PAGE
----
Most people who join the board of their condominium corporation aren’t experts. Rather, they are well-intentioned, dedicated volunteer-leaders who want to protect property values and ensure their community continues to be a great place to live. If you’re a new board member – or even a seasoned one – it’s important to get the training you need to govern effectively and address the issues you may face.

Find out about upcoming board training with FirstService Residential.

An educated board member is a more effective board member. The board is best able to act as a cohesive unit and focus on important tasks for the condo corporation when everyone on the board has become educated about what they really need to do and the right way to do it.

So what kind of training do you need to be an effective and knowledgeable board member? And how should you go about getting it?

1. Start with some self-education.

Get to know your bylaws, as well as provincial regulations. Since your condo corporation is a legal entity, it is required to comply with both. In addition, it’s important to have a good understanding of your corporation’s policies. “When you become a board member, one of the things you should do within the first 90 days is become familiar with your governing documents and the statutes and local laws that pertain to condo corporations,” says Carli Gilchrist, community training and development manager for FirstService Residential.

2. Seek training that provides the basics of governing a condo corporation.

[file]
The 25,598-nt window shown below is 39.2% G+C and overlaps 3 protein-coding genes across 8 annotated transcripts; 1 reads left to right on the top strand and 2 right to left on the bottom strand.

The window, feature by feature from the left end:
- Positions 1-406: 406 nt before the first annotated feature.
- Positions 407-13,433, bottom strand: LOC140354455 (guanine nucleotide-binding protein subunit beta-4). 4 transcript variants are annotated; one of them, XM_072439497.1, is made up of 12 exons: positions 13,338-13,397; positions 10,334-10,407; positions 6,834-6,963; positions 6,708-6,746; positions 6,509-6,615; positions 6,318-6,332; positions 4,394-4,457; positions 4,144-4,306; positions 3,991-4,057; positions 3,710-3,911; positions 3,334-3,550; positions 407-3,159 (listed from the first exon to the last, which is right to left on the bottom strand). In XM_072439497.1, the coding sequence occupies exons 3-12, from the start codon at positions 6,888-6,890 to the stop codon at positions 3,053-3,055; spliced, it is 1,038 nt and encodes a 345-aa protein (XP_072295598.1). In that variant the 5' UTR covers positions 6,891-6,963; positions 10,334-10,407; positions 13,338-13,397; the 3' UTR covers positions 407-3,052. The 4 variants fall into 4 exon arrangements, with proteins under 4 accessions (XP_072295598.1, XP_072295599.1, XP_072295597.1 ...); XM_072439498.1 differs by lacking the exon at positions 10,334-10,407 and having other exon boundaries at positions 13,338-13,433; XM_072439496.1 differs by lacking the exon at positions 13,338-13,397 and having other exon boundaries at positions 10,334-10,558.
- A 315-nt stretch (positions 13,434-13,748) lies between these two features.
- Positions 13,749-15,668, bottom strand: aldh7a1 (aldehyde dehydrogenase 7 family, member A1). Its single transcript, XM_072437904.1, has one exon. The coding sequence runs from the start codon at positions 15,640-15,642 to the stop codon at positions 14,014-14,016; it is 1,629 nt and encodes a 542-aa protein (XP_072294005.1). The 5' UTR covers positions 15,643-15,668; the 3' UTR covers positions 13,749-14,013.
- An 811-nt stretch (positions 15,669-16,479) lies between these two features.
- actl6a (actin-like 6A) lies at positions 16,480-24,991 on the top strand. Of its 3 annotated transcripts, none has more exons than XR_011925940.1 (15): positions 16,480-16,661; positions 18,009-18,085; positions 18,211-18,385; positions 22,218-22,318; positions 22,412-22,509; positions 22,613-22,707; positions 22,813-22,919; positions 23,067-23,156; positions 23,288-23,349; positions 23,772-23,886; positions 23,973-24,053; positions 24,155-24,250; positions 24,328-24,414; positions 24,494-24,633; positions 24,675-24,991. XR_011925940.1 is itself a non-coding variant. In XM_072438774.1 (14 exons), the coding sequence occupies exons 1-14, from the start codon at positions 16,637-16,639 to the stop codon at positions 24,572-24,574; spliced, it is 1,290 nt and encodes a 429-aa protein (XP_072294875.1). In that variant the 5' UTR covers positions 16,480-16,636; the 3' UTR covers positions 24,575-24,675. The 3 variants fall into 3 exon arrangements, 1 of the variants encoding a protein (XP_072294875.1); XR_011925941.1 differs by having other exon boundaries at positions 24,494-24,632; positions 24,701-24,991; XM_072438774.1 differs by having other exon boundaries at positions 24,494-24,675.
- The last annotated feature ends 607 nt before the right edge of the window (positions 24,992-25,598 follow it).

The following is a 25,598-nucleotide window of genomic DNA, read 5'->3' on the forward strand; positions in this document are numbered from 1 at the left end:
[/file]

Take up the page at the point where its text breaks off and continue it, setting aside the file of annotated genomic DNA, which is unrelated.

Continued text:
A good introductory training program – whether it’s provided by your property management company or an outside organization – should teach you some fundamentals about being on a board:
  • Board member roles and responsibilities. What are your fiduciary duties? What’s the best way to avoid conflicts of interest? Is your board being as transparent as it should be? Knowing the answers to these and other questions about board member responsibilities – as well as how individual responsibilities vary for the different board member roles – creates the building blocks for subsequent learning.
  • Running effective meetings. One of your board’s functions is to run meetings. There’s both a science and an art to executing even the most rudimentary functions of a board, and that begins with holding effective meetings.

    Get to know the different types of condo corporation meetings, how to prepare for and conduct meetings, what to include in your agenda and how to take minutes. In addition, you need to learn how to prevent meetings from getting off track.  One thing most people forget to talk about is how to deal with difficult people.
  • Preparing your budget. The financial health of your condo corporation is closely tied to budgeting. Training should help you understand what you need to consider as you create your budget. You also need to understand how to read your financials and what to look out for.
  • Creating a positive board culture. Successful condo corporations begin with successful boards. The fundamentals of crafting a positive working environment for board members (for example, establishing trust and open communication) are elements worth studying.